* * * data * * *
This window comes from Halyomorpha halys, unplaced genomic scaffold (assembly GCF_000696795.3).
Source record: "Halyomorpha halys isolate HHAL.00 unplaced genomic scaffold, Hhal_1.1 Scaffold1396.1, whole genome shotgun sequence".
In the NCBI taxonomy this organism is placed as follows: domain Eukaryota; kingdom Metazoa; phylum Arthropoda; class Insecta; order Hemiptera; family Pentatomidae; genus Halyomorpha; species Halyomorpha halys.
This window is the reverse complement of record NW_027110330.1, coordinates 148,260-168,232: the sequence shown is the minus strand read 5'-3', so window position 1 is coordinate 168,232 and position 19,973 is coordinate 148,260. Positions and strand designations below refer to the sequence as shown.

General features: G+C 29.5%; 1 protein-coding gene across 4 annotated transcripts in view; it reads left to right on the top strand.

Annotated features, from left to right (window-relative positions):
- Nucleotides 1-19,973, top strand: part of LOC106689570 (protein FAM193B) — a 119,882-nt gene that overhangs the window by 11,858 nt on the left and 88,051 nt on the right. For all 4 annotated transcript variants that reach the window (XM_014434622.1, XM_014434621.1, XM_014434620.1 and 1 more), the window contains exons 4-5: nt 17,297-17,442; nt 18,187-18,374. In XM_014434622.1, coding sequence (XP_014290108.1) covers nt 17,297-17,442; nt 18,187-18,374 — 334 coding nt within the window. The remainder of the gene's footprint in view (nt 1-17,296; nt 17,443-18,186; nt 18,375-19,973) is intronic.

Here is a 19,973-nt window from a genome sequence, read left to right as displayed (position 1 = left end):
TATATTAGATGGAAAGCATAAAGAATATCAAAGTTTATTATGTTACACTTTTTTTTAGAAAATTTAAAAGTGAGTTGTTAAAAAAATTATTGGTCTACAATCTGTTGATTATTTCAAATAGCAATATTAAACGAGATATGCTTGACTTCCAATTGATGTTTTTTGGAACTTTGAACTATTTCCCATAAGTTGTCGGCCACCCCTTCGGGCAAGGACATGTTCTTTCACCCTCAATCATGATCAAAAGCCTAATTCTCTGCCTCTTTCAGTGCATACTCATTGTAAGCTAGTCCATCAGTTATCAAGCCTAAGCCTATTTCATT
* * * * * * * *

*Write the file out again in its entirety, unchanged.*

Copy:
This window comes from Halyomorpha halys, unplaced genomic scaffold (assembly GCF_000696795.3).
Source record: "Halyomorpha halys isolate HHAL.00 unplaced genomic scaffold, Hhal_1.1 Scaffold1396.1, whole genome shotgun sequence".
In the NCBI taxonomy this organism is placed as follows: domain Eukaryota; kingdom Metazoa; phylum Arthropoda; class Insecta; order Hemiptera; family Pentatomidae; genus Halyomorpha; species Halyomorpha halys.
This window is the reverse complement of record NW_027110330.1, coordinates 148,260-168,232: the sequence shown is the minus strand read 5'-3', so window position 1 is coordinate 168,232 and position 19,973 is coordinate 148,260. Positions and strand designations below refer to the sequence as shown.

General features: G+C 29.5%; 1 protein-coding gene across 4 annotated transcripts in view; it reads left to right on the top strand.

Annotated features, from left to right (window-relative positions):
- Nucleotides 1-19,973, top strand: part of LOC106689570 (protein FAM193B) — a 119,882-nt gene that overhangs the window by 11,858 nt on the left and 88,051 nt on the right. For all 4 annotated transcript variants that reach the window (XM_014434622.1, XM_014434621.1, XM_014434620.1 and 1 more), the window contains exons 4-5: nt 17,297-17,442; nt 18,187-18,374. In XM_014434622.1, coding sequence (XP_014290108.1) covers nt 17,297-17,442; nt 18,187-18,374 — 334 coding nt within the window. The remainder of the gene's footprint in view (nt 1-17,296; nt 17,443-18,186; nt 18,375-19,973) is intronic.

Here is a 19,973-nt window from a genome sequence, read left to right as displayed (position 1 = left end):
TATATTAGATGGAAAGCATAAAGAATATCAAAGTTTATTATGTTACACTTTTTTTTAGAAAATTTAAAAGTGAGTTGTTAAAAAAATTATTGGTCTACAATCTGTTGATTATTTCAAATAGCAATATTAAACGAGATATGCTTGACTTCCAATTGATGTTTTTTGGAACTTTGAACTATTTCCCATAAGTTGTCGGCCACCCCTTCGGGCAAGGACATGTTCTTTCACCCTCAATCATGATCAAAAGCCTAATTCTCTGCCTCTTTCAGTGCATACTCATTGTAAGCTAGTCCATCAGTTATCAAGCCTAAGCCTATTTCATT